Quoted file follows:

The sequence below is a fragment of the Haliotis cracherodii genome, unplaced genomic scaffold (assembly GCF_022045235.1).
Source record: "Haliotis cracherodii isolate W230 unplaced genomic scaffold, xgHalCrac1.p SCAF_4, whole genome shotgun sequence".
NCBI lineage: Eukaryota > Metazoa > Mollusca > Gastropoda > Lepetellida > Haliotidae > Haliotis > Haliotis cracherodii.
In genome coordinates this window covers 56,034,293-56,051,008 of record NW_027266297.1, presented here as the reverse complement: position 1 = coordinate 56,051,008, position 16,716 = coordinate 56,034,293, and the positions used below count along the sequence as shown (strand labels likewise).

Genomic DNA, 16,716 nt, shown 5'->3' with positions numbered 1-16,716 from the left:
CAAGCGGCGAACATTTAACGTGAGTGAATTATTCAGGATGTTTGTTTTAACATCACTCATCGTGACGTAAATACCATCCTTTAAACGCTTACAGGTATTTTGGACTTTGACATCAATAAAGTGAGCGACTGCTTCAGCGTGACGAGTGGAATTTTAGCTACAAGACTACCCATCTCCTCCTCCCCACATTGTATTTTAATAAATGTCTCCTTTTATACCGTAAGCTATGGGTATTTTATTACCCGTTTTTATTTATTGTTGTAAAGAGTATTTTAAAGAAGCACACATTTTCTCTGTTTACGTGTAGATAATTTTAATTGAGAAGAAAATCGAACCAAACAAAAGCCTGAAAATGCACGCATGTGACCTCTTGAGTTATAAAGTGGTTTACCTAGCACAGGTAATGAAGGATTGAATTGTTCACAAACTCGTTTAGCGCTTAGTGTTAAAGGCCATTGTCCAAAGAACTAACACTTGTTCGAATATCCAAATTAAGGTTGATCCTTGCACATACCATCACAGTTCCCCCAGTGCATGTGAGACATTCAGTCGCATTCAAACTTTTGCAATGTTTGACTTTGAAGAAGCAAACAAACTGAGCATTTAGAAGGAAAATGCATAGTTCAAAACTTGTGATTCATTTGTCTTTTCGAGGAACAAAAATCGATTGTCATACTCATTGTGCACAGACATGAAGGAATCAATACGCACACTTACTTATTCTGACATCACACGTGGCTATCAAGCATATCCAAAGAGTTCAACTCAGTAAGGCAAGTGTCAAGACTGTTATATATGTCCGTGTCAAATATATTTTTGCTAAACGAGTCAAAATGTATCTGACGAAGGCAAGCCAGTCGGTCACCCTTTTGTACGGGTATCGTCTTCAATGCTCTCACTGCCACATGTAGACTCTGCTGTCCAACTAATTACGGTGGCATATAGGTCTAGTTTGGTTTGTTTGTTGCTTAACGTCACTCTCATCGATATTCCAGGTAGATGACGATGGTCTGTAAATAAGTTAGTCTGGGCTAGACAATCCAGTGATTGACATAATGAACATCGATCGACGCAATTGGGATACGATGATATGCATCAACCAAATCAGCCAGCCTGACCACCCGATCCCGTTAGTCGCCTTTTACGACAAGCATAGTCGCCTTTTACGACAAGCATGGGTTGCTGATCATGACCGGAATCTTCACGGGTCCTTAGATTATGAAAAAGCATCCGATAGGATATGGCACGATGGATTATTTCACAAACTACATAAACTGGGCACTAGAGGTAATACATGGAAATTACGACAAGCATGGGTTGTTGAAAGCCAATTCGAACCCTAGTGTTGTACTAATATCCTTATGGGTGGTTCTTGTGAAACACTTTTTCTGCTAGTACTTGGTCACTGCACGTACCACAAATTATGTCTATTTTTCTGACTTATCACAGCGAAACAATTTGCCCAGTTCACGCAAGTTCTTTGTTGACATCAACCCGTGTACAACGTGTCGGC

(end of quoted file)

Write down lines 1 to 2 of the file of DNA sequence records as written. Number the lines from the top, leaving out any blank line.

The sequence below is a fragment of the Haliotis cracherodii genome, unplaced genomic scaffold (assembly GCF_022045235.1).
Source record: "Haliotis cracherodii isolate W230 unplaced genomic scaffold, xgHalCrac1.p SCAF_4, whole genome shotgun sequence".